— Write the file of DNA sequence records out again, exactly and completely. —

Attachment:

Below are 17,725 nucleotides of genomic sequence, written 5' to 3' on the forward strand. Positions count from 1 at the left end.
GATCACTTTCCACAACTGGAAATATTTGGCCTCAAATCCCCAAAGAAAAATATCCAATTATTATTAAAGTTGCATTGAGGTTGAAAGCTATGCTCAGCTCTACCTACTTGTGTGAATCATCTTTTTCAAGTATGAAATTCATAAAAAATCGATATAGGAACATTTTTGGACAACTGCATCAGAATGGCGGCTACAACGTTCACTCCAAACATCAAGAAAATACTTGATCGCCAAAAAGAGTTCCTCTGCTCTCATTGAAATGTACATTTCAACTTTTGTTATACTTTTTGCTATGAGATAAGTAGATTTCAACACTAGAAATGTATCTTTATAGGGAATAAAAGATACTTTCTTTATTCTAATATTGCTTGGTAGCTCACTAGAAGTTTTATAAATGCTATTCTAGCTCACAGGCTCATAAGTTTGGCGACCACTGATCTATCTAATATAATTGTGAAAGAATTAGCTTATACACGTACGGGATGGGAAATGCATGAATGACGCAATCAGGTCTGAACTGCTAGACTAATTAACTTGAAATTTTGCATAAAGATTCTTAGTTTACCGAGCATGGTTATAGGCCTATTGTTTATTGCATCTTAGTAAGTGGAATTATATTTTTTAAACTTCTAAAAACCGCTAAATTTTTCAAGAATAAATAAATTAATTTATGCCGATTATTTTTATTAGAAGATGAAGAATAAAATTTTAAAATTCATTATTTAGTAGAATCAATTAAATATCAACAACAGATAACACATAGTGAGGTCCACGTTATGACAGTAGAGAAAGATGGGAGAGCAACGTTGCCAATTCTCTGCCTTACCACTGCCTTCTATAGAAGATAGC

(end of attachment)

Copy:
Below are 17,725 nucleotides of genomic sequence, written 5' to 3' on the forward strand. Positions count from 1 at the left end.
GATCACTTTCCACAACTGGAAATATTTGGCCTCAAATCCCCAAAGAAAAATATCCAATTATTATTAAAGTTGCATTGAGGTTGAAAGCTATGCTCAGCTCTACCTACTTGTGTGAATCATCTTTTTCAAGTATGAAATTCATAAAAAATCGATATAGGAACATTTTTGGACAACTGCATCAGAATGGCGGCTACAACGTTCACTCCAAACATCAAGAAAATACTTGATCGCCAAAAAGAGTTCCTCTGCTCTCATTGAAATGTACATTTCAACTTTTGTTATACTTTTTGCTATGAGATAAGTAGATTTCAACACTAGAAATGTATCTTTATAGGGAATAAAAGATACTTTCTTTATTCTAATATTGCTTGGTAGCTCACTAGAAGTTTTATAAATGCTATTCTAGCTCACAGGCTCATAAGTTTGGCGACCACTGATCTATCTAATATAATTGTGAAAGAATTAGCTTATACACGTACGGGATGGGAAATGCATGAATGACGCAATCAGGTCTGAACTGCTAGACTAATTAACTTGAAATTTTGCATAAAGATTCTTAGTTTACCGAGCATGGTTATAGGCCTATTGTTTATTGCATCTTAGTAAGTGGAATTATATTTTTTAAACTTCTAAAAACCGCTAAATTTTTCAAGAATAAATAAATTAATTTATGCCGATTATTTTTATTAGAAGATGAAGAATAAAATTTTAAAATTCATTATTTAGTAGAATCAATTAAATATCAACAACAGATAACACATAGTGAGGTCCACGTTATGACAGTAGAGAAAGATGGGAGAGCAACGTTGCCAATTCTCTGCCTTACCACTGCCTTCTATAGAAGATAGC